Friends and neighbors of charity activist and homeless advocate Michelle Alyssa Go agonized over her cruel slaying as doctors evaluated the subway vagrant accused of shoving her to her death beneath a moving train at a Times Square station.
“I’m saddened by it, this is hitting so close to home for a person that I know was a good person,” Lamar Griffin, 59, who works at the front desk of Go’s apartment building on the Upper West Side, said on Sunday. “I didn’t know her deeply, but the interactions we had for the last two years or so, she was a good person and it hurts talking about it.”
Go, 40, was waiting for an R train shortly after 9:30 a.m. Saturday when Simon Martial, 61, targeted her at random and shoved her into the path of a subway train, police said. She died on the scene.
Martial surrendered to police and admitted what he did, police sources said.
When asked by a group of reporters Saturday night if he pushed the woman — and why — he yelled, “Yeah, because I’m God, yes I did! Because I’m God I can do it!”
Martial on Sunday remained at at Bellevue Hospital, which often handles psychiatric evaluations of suspects in police custody. Police have charged him with murder.
Go earned a bachelor’s degree from the University of California, and an MBA from the NYU Stern School of Business, according to her LinkedIn.com profile. She worked in strategy and operations for Deloitte Consulting, according to her profile.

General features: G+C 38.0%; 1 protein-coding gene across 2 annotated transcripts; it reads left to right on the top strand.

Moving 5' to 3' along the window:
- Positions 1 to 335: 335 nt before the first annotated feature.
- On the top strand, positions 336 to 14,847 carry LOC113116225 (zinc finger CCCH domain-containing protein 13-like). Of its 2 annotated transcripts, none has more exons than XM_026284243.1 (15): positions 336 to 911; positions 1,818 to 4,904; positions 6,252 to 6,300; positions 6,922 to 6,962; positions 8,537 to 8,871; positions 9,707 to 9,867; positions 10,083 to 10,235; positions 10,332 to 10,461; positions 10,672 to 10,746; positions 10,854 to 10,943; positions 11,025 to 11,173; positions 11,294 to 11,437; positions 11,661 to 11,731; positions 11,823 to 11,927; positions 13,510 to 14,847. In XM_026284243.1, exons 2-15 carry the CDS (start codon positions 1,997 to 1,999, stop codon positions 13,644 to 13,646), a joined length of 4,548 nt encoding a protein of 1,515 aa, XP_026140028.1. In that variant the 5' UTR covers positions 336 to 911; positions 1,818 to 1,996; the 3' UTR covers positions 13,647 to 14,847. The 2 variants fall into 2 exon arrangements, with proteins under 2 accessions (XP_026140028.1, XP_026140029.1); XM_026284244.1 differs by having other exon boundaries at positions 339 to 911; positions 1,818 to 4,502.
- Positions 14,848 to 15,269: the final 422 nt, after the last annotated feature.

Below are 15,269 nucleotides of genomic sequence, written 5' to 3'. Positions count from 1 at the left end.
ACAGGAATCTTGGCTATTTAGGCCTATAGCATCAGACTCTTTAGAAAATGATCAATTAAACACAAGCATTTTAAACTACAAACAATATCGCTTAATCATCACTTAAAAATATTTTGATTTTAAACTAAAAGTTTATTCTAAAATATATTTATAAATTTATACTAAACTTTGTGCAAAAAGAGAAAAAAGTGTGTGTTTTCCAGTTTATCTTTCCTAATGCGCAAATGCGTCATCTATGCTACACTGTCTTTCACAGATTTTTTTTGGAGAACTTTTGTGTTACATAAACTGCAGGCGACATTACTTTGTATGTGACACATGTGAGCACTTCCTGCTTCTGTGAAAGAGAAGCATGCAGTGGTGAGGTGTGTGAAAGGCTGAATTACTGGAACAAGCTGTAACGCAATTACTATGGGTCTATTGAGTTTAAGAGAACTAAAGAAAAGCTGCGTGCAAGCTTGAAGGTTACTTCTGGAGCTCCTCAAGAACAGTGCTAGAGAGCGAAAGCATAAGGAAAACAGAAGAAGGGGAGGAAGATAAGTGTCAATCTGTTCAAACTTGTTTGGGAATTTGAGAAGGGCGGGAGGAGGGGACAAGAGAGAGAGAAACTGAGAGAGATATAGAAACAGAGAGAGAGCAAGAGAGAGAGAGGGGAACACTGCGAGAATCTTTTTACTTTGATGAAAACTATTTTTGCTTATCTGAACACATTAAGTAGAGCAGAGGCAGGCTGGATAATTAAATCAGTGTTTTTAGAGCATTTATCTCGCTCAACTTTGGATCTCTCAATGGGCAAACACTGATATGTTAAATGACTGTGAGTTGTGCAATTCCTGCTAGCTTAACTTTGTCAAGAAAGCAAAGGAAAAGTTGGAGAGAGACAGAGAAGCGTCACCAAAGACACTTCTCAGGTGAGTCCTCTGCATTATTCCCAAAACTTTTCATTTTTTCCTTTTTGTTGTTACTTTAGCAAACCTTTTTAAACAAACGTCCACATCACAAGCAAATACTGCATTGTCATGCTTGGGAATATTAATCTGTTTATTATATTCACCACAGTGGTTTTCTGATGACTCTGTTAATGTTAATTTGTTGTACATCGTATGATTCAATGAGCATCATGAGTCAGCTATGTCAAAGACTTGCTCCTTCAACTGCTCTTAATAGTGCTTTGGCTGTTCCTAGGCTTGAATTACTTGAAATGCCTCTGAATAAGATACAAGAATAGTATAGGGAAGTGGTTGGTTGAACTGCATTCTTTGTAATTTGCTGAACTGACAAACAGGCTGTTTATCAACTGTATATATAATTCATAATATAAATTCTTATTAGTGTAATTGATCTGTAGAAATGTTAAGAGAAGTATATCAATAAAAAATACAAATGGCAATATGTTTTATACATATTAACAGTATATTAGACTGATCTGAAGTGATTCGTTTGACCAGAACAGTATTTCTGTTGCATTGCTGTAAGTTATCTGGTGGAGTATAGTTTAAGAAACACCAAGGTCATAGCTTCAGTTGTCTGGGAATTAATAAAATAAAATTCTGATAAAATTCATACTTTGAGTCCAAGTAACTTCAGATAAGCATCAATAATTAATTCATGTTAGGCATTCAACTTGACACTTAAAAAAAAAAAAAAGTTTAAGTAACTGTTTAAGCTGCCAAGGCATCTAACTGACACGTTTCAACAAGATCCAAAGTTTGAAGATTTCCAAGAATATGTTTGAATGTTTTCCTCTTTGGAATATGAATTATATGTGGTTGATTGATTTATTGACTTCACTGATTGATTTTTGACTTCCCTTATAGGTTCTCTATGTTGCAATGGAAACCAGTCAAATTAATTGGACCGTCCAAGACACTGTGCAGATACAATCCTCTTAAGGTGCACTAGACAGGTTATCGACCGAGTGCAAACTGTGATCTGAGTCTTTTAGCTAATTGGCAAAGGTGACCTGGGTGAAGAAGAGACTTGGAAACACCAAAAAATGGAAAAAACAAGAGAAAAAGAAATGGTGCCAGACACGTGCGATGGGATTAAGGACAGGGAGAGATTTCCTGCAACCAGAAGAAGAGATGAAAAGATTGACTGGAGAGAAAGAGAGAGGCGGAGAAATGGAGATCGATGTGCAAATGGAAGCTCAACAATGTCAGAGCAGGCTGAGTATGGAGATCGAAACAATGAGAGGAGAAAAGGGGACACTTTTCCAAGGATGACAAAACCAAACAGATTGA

Go spent over 10 years volunteering with the New York Junior League, a women-led charity focused on educating and improving communities.
“With a focus on strengthening family units, she (Go) served many women and children within our New York community, helping them enrich their lives through education on nutrition,” New York Junior League president Dayna Barlow Cassidy said in a statement.
Over the decade she spent volunteering at the charity, Go’s focus was on seniors, recovering homeless people, immigrants, under resourced elementary and middle school aged children struggling academically and their parents.
Go also worked with both adults and young adults to reach success, providing them with life skills such as resume writing, interviewing, personal finance and networking.
“Michelle will be missed by many friends,” Barlow Cassidy said. “We call upon the city’s leadership to urgently address the lack of mental health and other supports for underserved communities.”
“She was really smart and really intelligent,” said one former neighbor, who didn’t give his name.
Griffin said Go’s death reinforces his worries about the city’s mentally ill homeless population.
“I tell my girlfriend if you’re going somewhere take a Uber or cab, don’t take these buses or trains. There’s a lot of crazies out here and you never know what they going to do,” he said. “They’ve been talking about doing something forever but nothing is changing.”
“You don’t know what somebody off their medication is going to do. You see them on the train station platform all the time, you don’t know what they going to do. Like who expected that to happen?” he added.
Natalie Kovach, who lives in the same building, echoed that nagging uncertainty and frustration.
“This can happen to anyone. There’s been a noticeable increase in homelessness and crime and it’s like no one Is doing anything about it,” she said.